Julie includes writer and illustrator Edward Gorey in her list of inspirations and although
it would be going too far to say her work contains his level of black humour, there are
frequent hints of soft grey and melancholic blue. Of course this merely adds the contrast
necessary to give both her work, and her home, depth and interest – the full glare of a
sunbeam can strain your eyes.
The house is such a true reflection of Julie that it almost come as a shock to find she shares
the space with her husband, Douglas Bevans, an illustrator and Head of Printmaking at Central
Saint Martins. Living with the little people may come naturally to Julie but how does he feel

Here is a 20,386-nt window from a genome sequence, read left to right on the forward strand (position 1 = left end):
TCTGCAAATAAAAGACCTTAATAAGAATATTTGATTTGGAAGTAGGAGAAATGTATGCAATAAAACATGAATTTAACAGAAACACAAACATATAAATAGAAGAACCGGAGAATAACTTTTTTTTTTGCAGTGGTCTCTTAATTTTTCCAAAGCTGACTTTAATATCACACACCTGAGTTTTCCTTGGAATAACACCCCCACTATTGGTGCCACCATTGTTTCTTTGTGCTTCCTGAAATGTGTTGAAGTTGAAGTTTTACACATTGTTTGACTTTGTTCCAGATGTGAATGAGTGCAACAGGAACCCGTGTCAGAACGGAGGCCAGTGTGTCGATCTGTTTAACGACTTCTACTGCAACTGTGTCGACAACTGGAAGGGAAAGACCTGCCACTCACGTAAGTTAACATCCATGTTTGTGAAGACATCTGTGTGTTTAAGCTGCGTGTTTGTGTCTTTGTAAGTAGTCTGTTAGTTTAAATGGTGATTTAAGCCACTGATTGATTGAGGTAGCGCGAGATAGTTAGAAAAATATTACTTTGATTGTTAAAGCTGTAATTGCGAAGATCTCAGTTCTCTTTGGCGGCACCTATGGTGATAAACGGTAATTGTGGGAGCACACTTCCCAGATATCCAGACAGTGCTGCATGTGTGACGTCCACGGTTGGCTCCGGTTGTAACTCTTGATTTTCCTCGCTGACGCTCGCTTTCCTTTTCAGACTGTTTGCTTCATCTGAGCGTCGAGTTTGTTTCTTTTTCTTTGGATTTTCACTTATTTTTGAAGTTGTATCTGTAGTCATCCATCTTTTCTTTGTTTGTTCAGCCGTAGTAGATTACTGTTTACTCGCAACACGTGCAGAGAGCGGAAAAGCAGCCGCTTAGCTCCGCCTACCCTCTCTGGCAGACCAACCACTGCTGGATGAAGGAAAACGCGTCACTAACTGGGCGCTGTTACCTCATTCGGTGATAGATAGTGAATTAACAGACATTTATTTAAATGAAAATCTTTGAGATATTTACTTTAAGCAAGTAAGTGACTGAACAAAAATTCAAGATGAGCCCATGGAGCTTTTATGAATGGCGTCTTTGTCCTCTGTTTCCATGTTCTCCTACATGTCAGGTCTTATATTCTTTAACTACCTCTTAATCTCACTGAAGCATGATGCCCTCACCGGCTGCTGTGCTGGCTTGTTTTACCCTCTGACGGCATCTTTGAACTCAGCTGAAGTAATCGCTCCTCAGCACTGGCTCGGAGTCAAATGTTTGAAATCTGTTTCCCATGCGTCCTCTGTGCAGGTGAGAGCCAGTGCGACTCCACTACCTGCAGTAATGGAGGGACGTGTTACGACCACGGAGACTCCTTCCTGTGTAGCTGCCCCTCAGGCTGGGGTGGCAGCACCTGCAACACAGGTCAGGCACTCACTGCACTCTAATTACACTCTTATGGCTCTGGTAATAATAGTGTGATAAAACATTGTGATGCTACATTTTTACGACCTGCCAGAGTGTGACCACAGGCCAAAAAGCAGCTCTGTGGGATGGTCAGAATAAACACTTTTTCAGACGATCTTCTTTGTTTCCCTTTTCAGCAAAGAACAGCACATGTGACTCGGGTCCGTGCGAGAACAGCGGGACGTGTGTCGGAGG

about it? Happily he claims to share “her passion for making and collecting”.
These days bareness, simplicity, monochromatic colour schemes – reduction in general
– are all too often accepted as visual shorthand for peace and calm. We are quick to
dismiss vibrant, decorative interiors as fussy and stifling. Yet repose can be found in an
English country garden as well as a Japanese courtyard. Julie’s house with its abundant
textures and patterns is the equivalent of a Gertrude Jekyll masterpiece, it greets visitors
with a wonderful sense of creativity and leaves them inspired. •••Beth Smith
‘Julie Arkell Spring Rabbit Workshop’, Sunday 30 March, 11-5. Loop, 41 Cross Street,
London N1 2BB T: 020 7288 1160. Call to book, £110. Papier mââchéé doll made by
Julie will be supplied. Basic knitting skills needed. Julie Arkell, Home, £16 is available
from the Selvedge bookshop.